After a few years of reflection, and learning about the importance of a good cover for an indie-published book, I came to realize the cover was dull as rust.

Another excellent resource for indie authors is SelfPubBookCovers. For relatively low prices (most well under $100), you can purchase a professionally designed cover, which you can customize yourself, either on the site or in PhotoShop, which is what I did. (It can also be imported into other graphics programs and sites, e.g., Canva.) For the price, you get a 300 dpi jpeg suitable for a print cover and a 72 dpi jpeg for a Kindle or ebook cover. All you have to do is give an attribution to the cover’s artist, which SelfPubBookCovers provides.

You can also pay extra for more customization, including a back cover and a spine, and for additional covers for a related series of books. I purchased a cover from SelfPubBookCovers for my 2015 novella, The Yellow Scarf, and I was wowed by the result.


2016 Cover

Here’s the new cover for Blood Vengeance. Again, I feel as though this cover, even in its simplicity, is more eye-catching and relates better to the title story (“Blood Vengeance”).

The other thing you may have noticed is a slight change in the byline. The espionage genre is mostly a man’s game. That’s changing. I’m certainly not hiding the fact I’m a woman who writes about spies, but bearing in mind the person who picks up a book on the basis of its cover, why not give myself a little extra step on that break-in ladder? Again, I don’t hide my gender–you’ll find it on the “About the Author” page in the book.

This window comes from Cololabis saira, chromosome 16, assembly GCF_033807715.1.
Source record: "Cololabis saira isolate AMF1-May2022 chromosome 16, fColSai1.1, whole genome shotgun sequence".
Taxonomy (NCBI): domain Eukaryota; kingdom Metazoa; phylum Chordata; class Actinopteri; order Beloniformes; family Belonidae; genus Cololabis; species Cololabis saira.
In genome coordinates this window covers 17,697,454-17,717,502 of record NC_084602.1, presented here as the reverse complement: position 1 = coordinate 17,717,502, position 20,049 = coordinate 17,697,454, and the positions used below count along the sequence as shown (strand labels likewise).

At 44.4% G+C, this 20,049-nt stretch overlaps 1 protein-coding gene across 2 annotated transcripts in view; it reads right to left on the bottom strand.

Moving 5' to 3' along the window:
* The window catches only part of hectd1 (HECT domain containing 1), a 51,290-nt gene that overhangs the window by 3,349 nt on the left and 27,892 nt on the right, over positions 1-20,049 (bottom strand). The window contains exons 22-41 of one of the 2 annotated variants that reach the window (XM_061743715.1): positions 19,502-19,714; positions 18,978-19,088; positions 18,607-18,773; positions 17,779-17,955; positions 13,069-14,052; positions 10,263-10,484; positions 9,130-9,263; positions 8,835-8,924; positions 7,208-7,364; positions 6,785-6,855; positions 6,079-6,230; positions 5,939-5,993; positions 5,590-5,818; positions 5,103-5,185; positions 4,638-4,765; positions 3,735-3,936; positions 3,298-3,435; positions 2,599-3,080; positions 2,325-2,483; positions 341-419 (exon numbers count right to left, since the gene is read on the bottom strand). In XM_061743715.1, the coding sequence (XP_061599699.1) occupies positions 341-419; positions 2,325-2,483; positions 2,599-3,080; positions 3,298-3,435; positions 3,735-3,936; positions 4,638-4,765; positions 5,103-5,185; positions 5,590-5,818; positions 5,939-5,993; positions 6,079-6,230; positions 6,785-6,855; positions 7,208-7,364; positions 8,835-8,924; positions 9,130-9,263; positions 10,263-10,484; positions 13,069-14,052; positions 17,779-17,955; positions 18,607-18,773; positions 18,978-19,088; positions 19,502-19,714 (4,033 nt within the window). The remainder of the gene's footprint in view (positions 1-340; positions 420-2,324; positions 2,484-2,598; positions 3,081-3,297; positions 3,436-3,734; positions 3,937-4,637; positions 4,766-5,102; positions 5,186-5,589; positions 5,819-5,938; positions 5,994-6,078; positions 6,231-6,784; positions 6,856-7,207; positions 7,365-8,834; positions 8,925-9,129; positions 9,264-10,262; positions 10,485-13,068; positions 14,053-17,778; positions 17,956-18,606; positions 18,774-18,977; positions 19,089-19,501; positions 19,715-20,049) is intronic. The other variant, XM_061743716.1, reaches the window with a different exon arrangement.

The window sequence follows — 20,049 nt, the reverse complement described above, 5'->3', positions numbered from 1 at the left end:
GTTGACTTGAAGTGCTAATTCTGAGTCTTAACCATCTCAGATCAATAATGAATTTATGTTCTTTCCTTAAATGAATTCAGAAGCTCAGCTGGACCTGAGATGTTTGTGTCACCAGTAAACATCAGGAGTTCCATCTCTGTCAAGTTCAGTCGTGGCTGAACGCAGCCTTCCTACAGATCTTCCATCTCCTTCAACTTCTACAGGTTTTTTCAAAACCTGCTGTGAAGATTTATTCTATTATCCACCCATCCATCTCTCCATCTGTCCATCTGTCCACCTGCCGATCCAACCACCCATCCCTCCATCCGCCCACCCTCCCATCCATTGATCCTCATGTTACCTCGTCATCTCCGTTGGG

What’s Next?

Expect new covers for 2012’s Spy Flash and 2015’s The Better Spy, as well as a new cover for the other 2015 novella, My Noble Enemy.

And before the year is out–[insert drum roll here]–cover reveals for Spy Flash II and my first novel, A War of Deception.

Yes, you read it here first. In 2017 my very first, standalone novel will come out.

Are you as excited as I am?

P.S., I doubt it.😉


Why Do I Write?

Possibly the second most-asked question for writers, after “Where do you get your ideas?”, is “Why do you write?”